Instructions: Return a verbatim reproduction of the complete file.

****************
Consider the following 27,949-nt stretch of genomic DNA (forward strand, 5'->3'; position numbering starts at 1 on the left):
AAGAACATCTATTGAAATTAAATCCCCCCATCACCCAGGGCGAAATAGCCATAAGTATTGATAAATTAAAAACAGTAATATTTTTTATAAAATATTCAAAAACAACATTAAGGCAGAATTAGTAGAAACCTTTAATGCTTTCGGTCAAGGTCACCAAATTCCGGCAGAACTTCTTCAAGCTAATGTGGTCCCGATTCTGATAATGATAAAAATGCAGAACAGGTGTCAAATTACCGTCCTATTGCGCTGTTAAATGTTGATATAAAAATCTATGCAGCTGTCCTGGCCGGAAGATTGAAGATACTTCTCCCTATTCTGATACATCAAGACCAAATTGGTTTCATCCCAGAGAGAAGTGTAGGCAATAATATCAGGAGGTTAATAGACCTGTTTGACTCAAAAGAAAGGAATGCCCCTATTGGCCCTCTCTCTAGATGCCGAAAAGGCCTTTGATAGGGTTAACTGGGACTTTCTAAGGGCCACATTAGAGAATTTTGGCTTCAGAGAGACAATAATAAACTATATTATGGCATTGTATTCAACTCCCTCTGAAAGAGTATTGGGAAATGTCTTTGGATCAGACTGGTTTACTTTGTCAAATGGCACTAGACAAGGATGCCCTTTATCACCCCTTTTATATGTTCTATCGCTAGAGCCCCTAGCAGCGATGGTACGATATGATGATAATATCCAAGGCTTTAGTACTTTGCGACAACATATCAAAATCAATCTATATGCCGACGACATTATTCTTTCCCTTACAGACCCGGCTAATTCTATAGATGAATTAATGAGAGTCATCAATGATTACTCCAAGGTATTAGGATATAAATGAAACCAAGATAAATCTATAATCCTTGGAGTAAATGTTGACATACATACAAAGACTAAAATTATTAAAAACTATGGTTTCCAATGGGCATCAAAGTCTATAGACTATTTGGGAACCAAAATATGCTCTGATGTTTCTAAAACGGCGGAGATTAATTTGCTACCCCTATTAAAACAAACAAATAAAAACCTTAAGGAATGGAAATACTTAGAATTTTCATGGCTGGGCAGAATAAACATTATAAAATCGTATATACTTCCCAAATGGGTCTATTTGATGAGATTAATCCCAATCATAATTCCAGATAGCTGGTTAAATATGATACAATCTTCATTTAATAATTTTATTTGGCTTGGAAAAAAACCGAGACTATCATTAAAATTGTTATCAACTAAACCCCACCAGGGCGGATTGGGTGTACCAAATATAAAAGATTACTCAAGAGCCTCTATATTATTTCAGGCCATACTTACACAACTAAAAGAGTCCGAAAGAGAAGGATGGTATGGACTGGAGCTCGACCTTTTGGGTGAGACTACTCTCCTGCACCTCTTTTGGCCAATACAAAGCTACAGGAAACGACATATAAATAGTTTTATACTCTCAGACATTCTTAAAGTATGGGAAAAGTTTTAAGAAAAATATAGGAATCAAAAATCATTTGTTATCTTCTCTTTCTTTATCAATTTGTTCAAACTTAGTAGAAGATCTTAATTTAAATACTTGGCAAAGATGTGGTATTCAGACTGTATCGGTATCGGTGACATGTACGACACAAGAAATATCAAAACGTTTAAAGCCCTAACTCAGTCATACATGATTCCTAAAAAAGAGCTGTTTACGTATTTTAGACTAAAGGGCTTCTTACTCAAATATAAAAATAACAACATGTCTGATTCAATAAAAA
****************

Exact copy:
Consider the following 27,949-nt stretch of genomic DNA (forward strand, 5'->3'; position numbering starts at 1 on the left):
AAGAACATCTATTGAAATTAAATCCCCCCATCACCCAGGGCGAAATAGCCATAAGTATTGATAAATTAAAAACAGTAATATTTTTTATAAAATATTCAAAAACAACATTAAGGCAGAATTAGTAGAAACCTTTAATGCTTTCGGTCAAGGTCACCAAATTCCGGCAGAACTTCTTCAAGCTAATGTGGTCCCGATTCTGATAATGATAAAAATGCAGAACAGGTGTCAAATTACCGTCCTATTGCGCTGTTAAATGTTGATATAAAAATCTATGCAGCTGTCCTGGCCGGAAGATTGAAGATACTTCTCCCTATTCTGATACATCAAGACCAAATTGGTTTCATCCCAGAGAGAAGTGTAGGCAATAATATCAGGAGGTTAATAGACCTGTTTGACTCAAAAGAAAGGAATGCCCCTATTGGCCCTCTCTCTAGATGCCGAAAAGGCCTTTGATAGGGTTAACTGGGACTTTCTAAGGGCCACATTAGAGAATTTTGGCTTCAGAGAGACAATAATAAACTATATTATGGCATTGTATTCAACTCCCTCTGAAAGAGTATTGGGAAATGTCTTTGGATCAGACTGGTTTACTTTGTCAAATGGCACTAGACAAGGATGCCCTTTATCACCCCTTTTATATGTTCTATCGCTAGAGCCCCTAGCAGCGATGGTACGATATGATGATAATATCCAAGGCTTTAGTACTTTGCGACAACATATCAAAATCAATCTATATGCCGACGACATTATTCTTTCCCTTACAGACCCGGCTAATTCTATAGATGAATTAATGAGAGTCATCAATGATTACTCCAAGGTATTAGGATATAAATGAAACCAAGATAAATCTATAATCCTTGGAGTAAATGTTGACATACATACAAAGACTAAAATTATTAAAAACTATGGTTTCCAATGGGCATCAAAGTCTATAGACTATTTGGGAACCAAAATATGCTCTGATGTTTCTAAAACGGCGGAGATTAATTTGCTACCCCTATTAAAACAAACAAATAAAAACCTTAAGGAATGGAAATACTTAGAATTTTCATGGCTGGGCAGAATAAACATTATAAAATCGTATATACTTCCCAAATGGGTCTATTTGATGAGATTAATCCCAATCATAATTCCAGATAGCTGGTTAAATATGATACAATCTTCATTTAATAATTTTATTTGGCTTGGAAAAAAACCGAGACTATCATTAAAATTGTTATCAACTAAACCCCACCAGGGCGGATTGGGTGTACCAAATATAAAAGATTACTCAAGAGCCTCTATATTATTTCAGGCCATACTTACACAACTAAAAGAGTCCGAAAGAGAAGGATGGTATGGACTGGAGCTCGACCTTTTGGGTGAGACTACTCTCCTGCACCTCTTTTGGCCAATACAAAGCTACAGGAAACGACATATAAATAGTTTTATACTCTCAGACATTCTTAAAGTATGGGAAAAGTTTTAAGAAAAATATAGGAATCAAAAATCATTTGTTATCTTCTCTTTCTTTATCAATTTGTTCAAACTTAGTAGAAGATCTTAATTTAAATACTTGGCAAAGATGTGGTATTCAGACTGTATCGGTATCGGTGACATGTACGACACAAGAAATATCAAAACGTTTAAAGCCCTAACTCAGTCATACATGATTCCTAAAAAAGAGCTGTTTACGTATTTTAGACTAAAGGGCTTCTTACTCAAATATAAAAATAACAACATGTCTGATTCAATAAAAA